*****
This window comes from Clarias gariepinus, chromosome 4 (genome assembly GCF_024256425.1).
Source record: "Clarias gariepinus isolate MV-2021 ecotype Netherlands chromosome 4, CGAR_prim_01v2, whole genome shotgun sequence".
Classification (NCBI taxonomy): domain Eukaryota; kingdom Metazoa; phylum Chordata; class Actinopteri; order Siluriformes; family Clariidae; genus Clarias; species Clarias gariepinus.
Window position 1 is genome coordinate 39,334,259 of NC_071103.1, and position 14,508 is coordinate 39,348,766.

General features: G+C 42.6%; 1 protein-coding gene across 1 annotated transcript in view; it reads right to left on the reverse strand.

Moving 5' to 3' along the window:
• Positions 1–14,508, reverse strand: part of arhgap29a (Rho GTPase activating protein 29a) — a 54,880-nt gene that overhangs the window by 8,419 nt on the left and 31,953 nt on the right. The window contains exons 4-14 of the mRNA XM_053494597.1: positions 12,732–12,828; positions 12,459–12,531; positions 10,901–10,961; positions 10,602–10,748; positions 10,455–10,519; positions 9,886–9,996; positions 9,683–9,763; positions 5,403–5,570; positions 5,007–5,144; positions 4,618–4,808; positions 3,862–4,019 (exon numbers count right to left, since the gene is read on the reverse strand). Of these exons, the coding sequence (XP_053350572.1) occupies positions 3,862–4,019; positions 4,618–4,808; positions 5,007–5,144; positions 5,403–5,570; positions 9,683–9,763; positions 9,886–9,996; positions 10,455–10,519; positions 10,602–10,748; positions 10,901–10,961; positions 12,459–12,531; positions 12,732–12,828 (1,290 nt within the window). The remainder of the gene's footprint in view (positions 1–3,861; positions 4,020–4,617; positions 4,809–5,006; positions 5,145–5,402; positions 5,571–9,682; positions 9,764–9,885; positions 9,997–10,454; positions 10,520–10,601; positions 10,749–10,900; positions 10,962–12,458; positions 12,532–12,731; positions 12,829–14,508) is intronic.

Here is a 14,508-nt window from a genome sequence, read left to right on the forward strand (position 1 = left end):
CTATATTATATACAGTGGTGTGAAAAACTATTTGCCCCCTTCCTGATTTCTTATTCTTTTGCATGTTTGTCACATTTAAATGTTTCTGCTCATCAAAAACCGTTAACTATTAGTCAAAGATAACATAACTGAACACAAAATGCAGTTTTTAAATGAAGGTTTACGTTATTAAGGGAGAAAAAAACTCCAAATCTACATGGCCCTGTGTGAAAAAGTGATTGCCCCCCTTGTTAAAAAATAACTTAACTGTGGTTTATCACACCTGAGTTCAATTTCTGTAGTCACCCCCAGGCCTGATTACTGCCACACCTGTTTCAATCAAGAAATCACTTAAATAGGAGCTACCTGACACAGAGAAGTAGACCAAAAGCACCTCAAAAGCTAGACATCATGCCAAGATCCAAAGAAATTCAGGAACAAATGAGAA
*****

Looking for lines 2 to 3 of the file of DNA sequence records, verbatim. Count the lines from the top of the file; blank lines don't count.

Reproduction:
Source record: "Clarias gariepinus isolate MV-2021 ecotype Netherlands chromosome 4, CGAR_prim_01v2, whole genome shotgun sequence".
Classification (NCBI taxonomy): domain Eukaryota; kingdom Metazoa; phylum Chordata; class Actinopteri; order Siluriformes; family Clariidae; genus Clarias; species Clarias gariepinus.